True, life was more inconvenient in many ways — indeed, few miss Blockbuster or floppy disks — and there were still serious problems in American culture. But recovering some of that simplicity and cutting out some screen time can bring back the benefits of physical reality and common sense.
The idea is to enjoy the utility of technology without succumbing to habit. True, computers and the internet are often necessary for workplaces, but not really at home. Therefore, personal habits like scrolling through posts and pictures on social media should be eliminated or strictly limited. Even taking in a movie or television show should be reserved for the weekend and only for a couple of hours at most.
Of course, breaking a habit isn’t easy, and for people with families, it’s close to impossible. My wife and canceled our Netflix account years ago and stopped playing video games. Three children later, life became more hectic and some of these habits returned.
While we keep our children away from screens during the day, we’ll go back to them ourselves after they go to bed. Our energy and resolve have been sapped by the needs of young people, me at school and my wife at home.
Ironically, however, I’ve found that the screen doesn’t bring relief, but only amplifies the feeling of burnout. As Adam Grant explains in his book “Give and Take,” burnout is not the result of simply doing too much, but of doing so much and producing so little. As such, doing things virtually, even things intended for relaxation, induces burnout. I’d rather be with real people, having real conversations, sitting in a real space. It’s more satisfying, and I feel better afterward.
Even though I have some improvements to make (this is my resolution for the summer), I am happy to say that going screen-free has benefited my children enormously. They have big personalities, never get bored, and are quite talkative (sometimes too much so). They are experiencing reality to the fullest.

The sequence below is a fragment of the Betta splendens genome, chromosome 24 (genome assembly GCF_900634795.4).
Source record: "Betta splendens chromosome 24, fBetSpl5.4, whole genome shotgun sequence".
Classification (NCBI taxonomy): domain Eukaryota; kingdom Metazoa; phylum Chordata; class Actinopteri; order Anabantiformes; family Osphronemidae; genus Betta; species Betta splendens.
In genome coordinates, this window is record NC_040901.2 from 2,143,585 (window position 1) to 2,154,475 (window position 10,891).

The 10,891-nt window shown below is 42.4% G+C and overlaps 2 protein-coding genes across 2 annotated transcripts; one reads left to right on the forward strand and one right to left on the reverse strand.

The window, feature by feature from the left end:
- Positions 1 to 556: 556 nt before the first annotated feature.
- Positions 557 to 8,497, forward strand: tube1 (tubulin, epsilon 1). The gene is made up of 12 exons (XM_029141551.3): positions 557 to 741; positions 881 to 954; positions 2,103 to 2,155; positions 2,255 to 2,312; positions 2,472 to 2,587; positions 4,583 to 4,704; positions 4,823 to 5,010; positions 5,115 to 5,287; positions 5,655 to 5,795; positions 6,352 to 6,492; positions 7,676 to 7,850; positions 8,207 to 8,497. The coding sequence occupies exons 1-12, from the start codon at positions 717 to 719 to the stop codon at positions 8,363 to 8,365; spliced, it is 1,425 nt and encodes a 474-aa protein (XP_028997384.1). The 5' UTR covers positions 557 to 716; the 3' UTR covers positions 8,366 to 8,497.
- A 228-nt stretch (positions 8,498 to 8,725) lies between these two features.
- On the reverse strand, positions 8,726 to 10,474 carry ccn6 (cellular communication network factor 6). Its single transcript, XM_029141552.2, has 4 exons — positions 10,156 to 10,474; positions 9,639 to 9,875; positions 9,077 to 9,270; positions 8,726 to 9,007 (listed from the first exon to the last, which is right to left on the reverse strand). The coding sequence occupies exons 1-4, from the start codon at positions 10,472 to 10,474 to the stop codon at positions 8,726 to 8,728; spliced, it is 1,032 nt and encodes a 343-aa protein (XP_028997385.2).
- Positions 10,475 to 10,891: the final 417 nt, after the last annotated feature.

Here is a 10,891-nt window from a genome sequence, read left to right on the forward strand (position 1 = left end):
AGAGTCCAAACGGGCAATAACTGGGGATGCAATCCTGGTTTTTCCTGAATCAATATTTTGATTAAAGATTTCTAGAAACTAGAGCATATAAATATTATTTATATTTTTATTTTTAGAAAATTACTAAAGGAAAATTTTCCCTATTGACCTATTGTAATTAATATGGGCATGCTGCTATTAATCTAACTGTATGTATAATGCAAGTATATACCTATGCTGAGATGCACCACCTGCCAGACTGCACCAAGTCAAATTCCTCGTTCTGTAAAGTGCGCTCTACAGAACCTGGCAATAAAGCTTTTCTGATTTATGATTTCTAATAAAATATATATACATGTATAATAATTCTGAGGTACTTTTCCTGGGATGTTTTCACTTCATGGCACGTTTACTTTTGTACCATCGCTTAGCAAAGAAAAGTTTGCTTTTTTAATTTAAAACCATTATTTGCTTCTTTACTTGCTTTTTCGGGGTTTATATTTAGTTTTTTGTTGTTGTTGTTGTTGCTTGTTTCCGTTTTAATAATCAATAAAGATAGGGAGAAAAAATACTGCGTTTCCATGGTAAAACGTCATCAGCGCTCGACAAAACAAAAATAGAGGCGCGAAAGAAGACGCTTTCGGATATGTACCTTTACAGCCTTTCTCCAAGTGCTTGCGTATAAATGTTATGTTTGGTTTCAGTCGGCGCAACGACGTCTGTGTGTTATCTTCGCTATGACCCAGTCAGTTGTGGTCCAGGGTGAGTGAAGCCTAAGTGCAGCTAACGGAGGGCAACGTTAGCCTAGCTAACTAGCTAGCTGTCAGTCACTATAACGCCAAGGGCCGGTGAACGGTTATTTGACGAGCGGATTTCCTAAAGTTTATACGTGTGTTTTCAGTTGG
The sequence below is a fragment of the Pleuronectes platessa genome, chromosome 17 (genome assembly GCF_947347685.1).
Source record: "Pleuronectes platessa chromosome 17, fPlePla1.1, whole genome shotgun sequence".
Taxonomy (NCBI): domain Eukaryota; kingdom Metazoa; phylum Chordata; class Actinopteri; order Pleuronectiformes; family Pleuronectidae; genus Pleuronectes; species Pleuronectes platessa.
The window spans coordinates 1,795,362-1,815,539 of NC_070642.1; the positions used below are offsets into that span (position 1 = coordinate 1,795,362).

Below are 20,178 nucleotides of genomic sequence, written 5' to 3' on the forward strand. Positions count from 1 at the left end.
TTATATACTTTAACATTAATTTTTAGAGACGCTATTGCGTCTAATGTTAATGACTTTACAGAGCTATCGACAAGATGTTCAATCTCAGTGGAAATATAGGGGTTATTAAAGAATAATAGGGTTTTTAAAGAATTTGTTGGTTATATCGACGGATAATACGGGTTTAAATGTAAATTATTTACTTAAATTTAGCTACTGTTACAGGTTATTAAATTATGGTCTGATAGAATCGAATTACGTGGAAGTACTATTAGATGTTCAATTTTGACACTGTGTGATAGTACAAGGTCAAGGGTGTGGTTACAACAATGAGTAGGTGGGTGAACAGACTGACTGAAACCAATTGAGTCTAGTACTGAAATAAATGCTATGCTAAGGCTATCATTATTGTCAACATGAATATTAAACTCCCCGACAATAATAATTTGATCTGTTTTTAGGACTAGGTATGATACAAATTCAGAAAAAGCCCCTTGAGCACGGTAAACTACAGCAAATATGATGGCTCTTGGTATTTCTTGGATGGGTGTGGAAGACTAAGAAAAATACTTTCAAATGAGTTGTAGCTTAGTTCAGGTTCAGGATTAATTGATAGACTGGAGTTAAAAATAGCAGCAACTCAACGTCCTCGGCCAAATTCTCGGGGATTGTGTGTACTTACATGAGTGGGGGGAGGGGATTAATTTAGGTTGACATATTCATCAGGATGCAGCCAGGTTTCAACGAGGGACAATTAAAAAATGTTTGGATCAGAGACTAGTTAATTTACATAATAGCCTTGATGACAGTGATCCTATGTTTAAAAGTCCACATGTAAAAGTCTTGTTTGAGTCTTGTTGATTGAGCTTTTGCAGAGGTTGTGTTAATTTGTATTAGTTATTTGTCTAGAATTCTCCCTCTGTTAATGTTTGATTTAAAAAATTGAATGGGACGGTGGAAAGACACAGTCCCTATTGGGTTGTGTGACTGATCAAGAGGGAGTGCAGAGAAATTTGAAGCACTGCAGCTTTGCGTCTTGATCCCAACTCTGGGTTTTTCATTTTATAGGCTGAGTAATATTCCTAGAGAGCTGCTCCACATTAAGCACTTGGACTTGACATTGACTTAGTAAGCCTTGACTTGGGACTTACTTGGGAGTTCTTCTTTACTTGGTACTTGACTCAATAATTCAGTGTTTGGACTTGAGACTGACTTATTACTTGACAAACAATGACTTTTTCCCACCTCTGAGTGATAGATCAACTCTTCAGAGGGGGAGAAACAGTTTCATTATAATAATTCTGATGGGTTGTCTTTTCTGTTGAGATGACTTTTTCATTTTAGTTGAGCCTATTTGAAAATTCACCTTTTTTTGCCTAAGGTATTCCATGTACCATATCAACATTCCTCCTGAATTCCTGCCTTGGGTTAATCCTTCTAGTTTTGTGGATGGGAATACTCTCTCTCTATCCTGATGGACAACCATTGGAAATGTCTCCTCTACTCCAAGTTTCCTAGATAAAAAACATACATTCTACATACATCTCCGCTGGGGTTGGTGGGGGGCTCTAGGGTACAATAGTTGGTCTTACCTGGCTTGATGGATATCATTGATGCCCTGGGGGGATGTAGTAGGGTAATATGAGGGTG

More importantly, they look up to their parents and feel a strong attachment to their family. I don’t have to worry so much about bad influences. When my children are with their peers, they are the influencers.
While so much of the stress and tunnel vision of excessive screen time is lifted after a few days of abstinence, recovering those deeper insights and connections with reality takes at least a few months. Ultimately, the goal should be to place a permanent limit on on-screen usage. For children who have never developed the habit, this is, of course, much easier. Yet for most adults, it’s often a serious, genuine adjustment that requires patience and discipline.
But this is the key. To overcome a corrupt culture, people must develop confidence in themselves to do the hard, necessary work. And confidence comes from removing bad habits and recovering reality. When this happens, a person will find not only time but the will to know himself and others and to form real communities. One can avoid the craziness of the virtualized living, and finally recognize that this isn’t living at all.